But there other things to pray for than Mercedes Benzes. Mercy for one. As Mary Gauthier was singing at the beginning of this service, "We all could use a little mercy now." We are none of us masters of adversity. It is a rare hard-core atheist whose mind does not turn to something resembling prayer in the face of death. The one time I prayed longest and most fervently was when I thought I was dying, and here I am now.

At least prayer of petition is an admission that we are not in control of our own lives – we need some help.

How about intercession? Many of the Candles of Community are actually requests for intercession on behalf of someone else who is facing some kind of difficulty. But if we have trouble discerning the effects of our prayer in our own life, how can our prayers possibly help someone else? That's a mystery.

On two occasions before she passed away, Mary Swinford told me that a friend of hers had arranged for every nun in Boston to pray for Mary. Obviously, their prayers didn't cure Mary, but they did seem to make her very optimistic.

I like to think that whenever we light the Candles of Community now there is another candle burning – Mary's candle. Mary shared our joys and concerns when she was here with us physically, and I believe, or at least I have faith, that now she has passed beyond the veil of time she is in a powerful position to act as an intercessor on our behalf.

So what I have to say is: Hail, Mary, full of grace. The Lord is with thee… Holy Mary, pray for us sinners now and at the hour of our death. Amen.

That's about as far as I can go with prayer. What about meditation?

In my understanding, meditation easily fits within the definition of prayer in a broader sense. If prayer is talking to God, meditation is communicating with a higher power. If prayer often asks for what is desired, meditation always accepts what is offered. If this communication is outwardly directed in prayer, in meditation the direction is inward, since while the personal God to whom our prayers are directed resides primarily outside of ourselves, the higher power that we attempt to contact in meditation is most accessible within ourselves. And ultimately I believe that the personal God of prayer and the higher power of meditation are one and the same.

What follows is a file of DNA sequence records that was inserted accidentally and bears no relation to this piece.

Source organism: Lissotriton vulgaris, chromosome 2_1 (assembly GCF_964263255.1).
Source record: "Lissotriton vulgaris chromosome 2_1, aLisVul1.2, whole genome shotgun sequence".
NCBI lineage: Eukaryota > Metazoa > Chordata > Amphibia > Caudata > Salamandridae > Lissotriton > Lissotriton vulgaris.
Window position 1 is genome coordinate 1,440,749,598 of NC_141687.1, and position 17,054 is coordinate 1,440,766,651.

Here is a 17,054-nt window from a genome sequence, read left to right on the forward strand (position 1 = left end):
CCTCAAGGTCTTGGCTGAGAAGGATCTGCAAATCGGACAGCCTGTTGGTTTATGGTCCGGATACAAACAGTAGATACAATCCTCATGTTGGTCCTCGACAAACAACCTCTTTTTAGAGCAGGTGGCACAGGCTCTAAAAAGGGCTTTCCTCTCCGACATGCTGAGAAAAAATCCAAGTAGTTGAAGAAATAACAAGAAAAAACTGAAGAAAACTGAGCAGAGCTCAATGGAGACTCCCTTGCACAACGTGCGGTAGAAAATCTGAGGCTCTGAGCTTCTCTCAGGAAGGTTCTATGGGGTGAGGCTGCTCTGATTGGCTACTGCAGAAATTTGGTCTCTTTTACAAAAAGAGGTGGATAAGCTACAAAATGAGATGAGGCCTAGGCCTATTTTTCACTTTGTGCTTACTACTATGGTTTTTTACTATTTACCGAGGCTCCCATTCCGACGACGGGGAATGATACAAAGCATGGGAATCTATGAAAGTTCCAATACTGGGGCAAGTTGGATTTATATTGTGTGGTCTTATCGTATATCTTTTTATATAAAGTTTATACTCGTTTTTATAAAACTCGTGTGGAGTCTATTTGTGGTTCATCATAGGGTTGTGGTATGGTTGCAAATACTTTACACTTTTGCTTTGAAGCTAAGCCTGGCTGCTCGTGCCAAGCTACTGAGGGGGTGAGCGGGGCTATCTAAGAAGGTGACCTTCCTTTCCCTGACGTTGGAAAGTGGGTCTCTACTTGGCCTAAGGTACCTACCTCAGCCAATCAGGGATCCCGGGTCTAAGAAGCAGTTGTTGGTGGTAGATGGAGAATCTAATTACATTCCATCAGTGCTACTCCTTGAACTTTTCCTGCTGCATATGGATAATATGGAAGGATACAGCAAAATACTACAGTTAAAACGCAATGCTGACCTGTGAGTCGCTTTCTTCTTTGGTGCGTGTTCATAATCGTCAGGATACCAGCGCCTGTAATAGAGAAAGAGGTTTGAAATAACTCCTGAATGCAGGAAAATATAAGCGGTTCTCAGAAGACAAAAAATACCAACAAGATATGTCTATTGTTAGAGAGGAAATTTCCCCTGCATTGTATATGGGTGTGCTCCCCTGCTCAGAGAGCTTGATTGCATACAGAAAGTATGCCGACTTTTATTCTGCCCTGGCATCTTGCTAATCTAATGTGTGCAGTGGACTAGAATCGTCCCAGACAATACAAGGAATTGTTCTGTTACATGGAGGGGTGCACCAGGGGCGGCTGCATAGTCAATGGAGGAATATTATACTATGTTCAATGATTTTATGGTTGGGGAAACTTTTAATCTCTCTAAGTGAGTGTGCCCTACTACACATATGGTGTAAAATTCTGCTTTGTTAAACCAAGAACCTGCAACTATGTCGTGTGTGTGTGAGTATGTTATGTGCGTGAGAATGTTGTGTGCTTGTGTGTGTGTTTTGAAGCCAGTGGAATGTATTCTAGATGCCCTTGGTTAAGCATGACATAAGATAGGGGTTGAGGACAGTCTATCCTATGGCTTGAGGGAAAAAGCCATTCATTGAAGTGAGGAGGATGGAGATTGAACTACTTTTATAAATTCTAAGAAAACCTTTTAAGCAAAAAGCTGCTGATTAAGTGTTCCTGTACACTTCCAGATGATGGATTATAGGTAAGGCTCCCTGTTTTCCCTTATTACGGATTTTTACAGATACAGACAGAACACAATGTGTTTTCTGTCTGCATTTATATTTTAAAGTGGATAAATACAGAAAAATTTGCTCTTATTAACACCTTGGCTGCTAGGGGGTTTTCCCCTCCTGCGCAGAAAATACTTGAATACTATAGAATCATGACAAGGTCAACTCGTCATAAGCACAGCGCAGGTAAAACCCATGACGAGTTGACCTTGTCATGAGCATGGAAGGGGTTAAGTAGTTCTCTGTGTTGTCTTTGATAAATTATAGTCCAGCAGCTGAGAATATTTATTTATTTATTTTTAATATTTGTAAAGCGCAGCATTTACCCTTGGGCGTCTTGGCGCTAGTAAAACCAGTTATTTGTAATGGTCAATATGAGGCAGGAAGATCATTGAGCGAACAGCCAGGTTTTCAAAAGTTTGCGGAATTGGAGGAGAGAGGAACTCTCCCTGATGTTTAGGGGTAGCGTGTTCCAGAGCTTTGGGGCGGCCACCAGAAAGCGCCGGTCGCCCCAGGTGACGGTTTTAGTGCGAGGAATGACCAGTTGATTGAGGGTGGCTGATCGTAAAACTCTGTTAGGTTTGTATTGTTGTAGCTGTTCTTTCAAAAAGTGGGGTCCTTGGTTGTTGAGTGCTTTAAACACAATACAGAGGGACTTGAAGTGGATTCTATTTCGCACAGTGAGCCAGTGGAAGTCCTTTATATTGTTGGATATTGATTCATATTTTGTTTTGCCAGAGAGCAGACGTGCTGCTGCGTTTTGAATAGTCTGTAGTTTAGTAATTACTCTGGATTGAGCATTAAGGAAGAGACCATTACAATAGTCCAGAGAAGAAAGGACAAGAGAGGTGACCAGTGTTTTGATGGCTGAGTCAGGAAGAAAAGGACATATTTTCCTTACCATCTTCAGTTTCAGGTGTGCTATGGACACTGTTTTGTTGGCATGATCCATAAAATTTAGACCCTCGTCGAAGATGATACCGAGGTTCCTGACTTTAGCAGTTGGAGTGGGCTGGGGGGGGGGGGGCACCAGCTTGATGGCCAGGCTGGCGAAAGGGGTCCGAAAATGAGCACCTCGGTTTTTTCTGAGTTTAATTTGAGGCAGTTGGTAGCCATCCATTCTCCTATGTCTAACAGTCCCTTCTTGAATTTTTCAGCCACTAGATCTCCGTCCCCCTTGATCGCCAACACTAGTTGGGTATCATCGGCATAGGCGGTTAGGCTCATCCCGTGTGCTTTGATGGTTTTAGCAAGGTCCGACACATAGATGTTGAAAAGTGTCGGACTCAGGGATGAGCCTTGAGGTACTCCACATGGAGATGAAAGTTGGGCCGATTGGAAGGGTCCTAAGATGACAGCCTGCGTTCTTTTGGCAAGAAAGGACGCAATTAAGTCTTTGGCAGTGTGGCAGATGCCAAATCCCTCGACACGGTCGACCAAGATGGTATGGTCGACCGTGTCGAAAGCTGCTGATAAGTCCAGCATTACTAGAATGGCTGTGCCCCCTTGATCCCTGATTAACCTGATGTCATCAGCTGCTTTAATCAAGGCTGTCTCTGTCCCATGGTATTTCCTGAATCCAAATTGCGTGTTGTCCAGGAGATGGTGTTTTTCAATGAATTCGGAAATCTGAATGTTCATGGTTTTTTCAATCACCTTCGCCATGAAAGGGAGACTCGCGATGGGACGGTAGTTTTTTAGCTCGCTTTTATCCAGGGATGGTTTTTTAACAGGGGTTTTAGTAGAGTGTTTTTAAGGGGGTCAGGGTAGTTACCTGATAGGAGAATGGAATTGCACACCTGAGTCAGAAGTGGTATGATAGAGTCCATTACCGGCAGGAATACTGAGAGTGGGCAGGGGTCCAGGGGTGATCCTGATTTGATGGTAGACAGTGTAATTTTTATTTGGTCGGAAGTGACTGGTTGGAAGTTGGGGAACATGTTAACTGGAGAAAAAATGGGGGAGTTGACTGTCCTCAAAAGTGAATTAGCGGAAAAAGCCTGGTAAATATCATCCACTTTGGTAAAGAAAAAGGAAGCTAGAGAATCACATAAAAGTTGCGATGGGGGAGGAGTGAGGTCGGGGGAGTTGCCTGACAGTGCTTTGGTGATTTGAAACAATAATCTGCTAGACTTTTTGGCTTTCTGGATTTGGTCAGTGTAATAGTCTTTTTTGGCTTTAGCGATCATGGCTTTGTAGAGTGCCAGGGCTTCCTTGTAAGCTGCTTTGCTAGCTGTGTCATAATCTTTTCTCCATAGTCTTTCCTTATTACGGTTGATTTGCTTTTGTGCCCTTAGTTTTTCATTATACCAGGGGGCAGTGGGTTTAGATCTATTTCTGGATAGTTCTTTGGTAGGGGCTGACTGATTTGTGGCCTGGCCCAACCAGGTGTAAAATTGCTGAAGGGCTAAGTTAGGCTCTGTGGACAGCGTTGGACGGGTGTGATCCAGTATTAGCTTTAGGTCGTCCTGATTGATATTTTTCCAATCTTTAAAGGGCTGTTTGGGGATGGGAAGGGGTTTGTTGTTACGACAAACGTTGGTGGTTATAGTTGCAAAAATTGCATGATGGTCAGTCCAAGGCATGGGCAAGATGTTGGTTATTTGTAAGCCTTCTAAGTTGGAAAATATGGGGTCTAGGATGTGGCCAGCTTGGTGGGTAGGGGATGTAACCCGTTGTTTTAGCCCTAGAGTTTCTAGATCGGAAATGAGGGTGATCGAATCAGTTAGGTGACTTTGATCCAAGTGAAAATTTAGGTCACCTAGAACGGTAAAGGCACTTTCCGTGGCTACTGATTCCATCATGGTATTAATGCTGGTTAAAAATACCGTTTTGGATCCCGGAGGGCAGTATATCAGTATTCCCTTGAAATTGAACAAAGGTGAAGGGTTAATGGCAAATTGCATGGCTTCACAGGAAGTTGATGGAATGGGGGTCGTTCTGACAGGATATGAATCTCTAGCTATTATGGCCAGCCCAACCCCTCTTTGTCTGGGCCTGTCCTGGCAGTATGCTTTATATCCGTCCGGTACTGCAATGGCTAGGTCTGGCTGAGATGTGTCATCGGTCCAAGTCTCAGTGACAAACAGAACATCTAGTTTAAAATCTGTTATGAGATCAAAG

William James again:

If asked just where the differences in fact which are due to God's existence come in, I should have to say that in general I have no hypothesis to offer beyond what the phenomenon of "prayerful communion," especially when certain kinds of incursion from the subconscious take part in it, immediately suggests. The appearance is that in this phenomenon something ideal, which in one sense is part of ourselves and in another sense is not ourselves, actually exerts an influence, raises our center of personal energy, and produces regenerative effects unattainable in other ways.

For me, meditation is more plausible, feasible and effective. Particularly here, in the presence of all of us together. I believe that our prayers and meditation are more powerful here in the physical presence of our community. Along with the Candles of Community, the silent meditation is my favorite part of the Sunday service. And that is precisely my motivation for speaking to you today – I want to experience more of this community-based meditation. So just for today, I ask you to meditate together a little longer – just a few minutes.

When she was here last time, in preparing us for silent meditation, Rev. Marti Keller asked us to concentrate on our own breath and "the breath of the beloved community." I believe that there is power in this beloved community, and if prayer, or meditation, is ever going to have an effect, this is a good place for it to happen.

So, if you would, sit up, put your feet firmly on the floor, close your eyes, breathe and share a few minutes of silent meditation. At the end of this time, I will read one more quotation from William James.

The belief is, not that particular events are tempered more towardly to us by a superintending providence, as a reward for our reliance, but that by cultivating the continuous sense of our connection with the power that made things as they are, we are tempered more towardly for their reception. The outward face of nature need not alter, but the expression of meaning in it alter… So when one's affections keep in touch with the divinity of the world's authorship, fear and egotism fall away… It is as if all doors were opened, and all paths freshly smoothed. We meet a new world when we meet the old world in the spirit which this kind of prayer infuses.